It’s rare that I post a recipe from a magazine. I don’t know why I don’t do it more often, because I honestly find the recipes in Canadian Living to be extraordinary. Not only are they beautifully photographed, but they are often very intriguing!
Last month’s Canadian Living inspired me the make a sweet corn and barley risotto that was a huge success!
Of course, I used Organic Pearled Barley from Gold Forest Grains.
When most of the liquid is absorbed, and the barley is fully cooked, you’re good to go!
Next step is to add the cheese. I used a whole piece of Parmesan from Sylvan Star for this recipe. It added so much to the flavour!I also added some fresh garden chives to the mix.
I transferred the whole lot to the crockpot to keep it warm, as I was bringing it to a potluck that evening. It made for a great addition to a fantastic evening of cider pressing.
Sweet Corn Barley Risotto (courtesy of Canadian Living)
You will need:
1.5 cups vegetable broth
1 cup dry white wine
2 cloves garlic, crushed
1 cup pearled barley
1 cup fresh corn kernels
1/2 cup fresh grated Parmesan cheese
1/4 cup milk
In a saucepan, bring broth and wine to a simmer, keep warm. Meanwhile, in another pot, brown onion and garlic until soft. Add barley, cook, stirring to coat. Mix in corn. Add broth and wine mixture to barley mixture, stirring occasionally, until barley is creamy and cooked, for about 45 mins. Stir in Parmesan, and enjoy!
Ah, fall. ‘Tis the time for leaves crunching underfoot, warm harvest soups and stews in your crockpot, and the time to pick apples. For the past 3 years, Justin and I have been members of Operation Fruit Rescue Edmonton (OFRE). This wonderful organization strives to find the fruit hidden in our city. As a Fruit Captain, I organize fruit picks in Edmontonians’ yards. This fruit, that otherwise would have gone to waste, is divided between the volunteer fruit pickers, OFRE, and a local charity. It’s a great way to save fresh local organic fruit from ending up in the landfill, plus, you get to go home with a plethora of free fruit! This year, Justin and I opted to picked as many apples as we could.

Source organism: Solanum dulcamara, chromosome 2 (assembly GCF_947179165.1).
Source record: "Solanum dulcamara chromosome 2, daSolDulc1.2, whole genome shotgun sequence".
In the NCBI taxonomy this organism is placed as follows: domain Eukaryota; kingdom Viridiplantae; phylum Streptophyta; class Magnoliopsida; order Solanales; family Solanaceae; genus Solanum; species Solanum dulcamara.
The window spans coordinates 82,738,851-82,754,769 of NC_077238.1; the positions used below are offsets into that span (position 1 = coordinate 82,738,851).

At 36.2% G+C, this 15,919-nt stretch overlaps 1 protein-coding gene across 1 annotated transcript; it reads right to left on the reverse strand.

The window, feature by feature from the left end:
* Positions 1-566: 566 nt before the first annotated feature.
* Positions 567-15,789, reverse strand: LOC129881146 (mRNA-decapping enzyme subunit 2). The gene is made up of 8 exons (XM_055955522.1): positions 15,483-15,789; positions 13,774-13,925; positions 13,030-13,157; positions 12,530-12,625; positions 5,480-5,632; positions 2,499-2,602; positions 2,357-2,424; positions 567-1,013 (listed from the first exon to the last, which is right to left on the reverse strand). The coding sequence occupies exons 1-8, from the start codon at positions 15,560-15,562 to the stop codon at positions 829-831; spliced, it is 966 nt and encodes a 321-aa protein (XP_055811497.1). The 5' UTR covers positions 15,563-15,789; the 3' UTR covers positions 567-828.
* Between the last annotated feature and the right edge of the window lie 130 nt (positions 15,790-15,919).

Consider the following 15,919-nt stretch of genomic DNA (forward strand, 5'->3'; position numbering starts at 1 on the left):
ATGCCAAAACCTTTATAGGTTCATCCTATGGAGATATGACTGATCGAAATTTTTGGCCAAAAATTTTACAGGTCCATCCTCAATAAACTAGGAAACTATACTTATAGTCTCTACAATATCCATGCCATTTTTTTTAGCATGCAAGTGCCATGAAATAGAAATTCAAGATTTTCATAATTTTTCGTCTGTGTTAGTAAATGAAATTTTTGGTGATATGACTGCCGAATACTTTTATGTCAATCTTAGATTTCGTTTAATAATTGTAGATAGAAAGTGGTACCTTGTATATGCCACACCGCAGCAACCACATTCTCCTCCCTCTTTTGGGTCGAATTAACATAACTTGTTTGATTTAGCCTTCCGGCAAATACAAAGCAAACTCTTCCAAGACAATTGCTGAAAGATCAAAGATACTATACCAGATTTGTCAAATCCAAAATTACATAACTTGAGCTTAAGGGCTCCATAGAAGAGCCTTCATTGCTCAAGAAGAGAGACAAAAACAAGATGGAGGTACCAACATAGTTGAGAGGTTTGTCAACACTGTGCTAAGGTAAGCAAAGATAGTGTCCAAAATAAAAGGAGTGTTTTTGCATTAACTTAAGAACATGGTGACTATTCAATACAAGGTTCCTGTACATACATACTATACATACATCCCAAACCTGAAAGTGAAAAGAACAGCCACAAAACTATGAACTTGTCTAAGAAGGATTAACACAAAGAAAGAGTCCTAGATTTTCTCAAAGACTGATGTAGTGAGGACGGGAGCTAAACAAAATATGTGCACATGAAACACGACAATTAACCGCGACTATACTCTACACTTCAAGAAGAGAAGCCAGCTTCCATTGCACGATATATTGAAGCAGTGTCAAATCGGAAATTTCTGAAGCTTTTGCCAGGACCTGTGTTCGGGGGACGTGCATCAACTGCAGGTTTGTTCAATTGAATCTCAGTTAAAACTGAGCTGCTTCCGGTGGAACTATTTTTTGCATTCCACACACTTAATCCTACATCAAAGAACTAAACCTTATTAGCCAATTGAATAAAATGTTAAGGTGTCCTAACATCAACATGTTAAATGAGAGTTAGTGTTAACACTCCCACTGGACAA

Last week, we were extremely fortunate to be invited to Kevin Kossowan‘s to partake in a fantastic evening filled with great company, amazing food, and (the crowning glory) apple juicing. Some of you may know Kevin as the co-founder and owner Lactuca, as the Canadian Prairie’s Slow Food Hero, or as the co-owner and operator of Shovel and Fork. All around, he is extremely passionate about local food, making it his life’s work. We could not have been more excited to be invited to use his famous juicer.
Upon entering Kevin’s yard, we were blown away at his efficient use of space. It seemed as if every square inch of the backyard was being used to grow food. Here are his famous cold frames, and his cob oven.
The cob oven has its own story. I encourage you to watch it.
The cold frames help supply greens for Lactuca, one of his businesses.
Here’s an example of how Kevin has managed to efficiently use every single inch of his yard for food production. This tiny triangle of greenery is wedged between a cold frame and a walking path. This is pure genius! It inspired Justin and I to do some future crafty landscaping in our yard.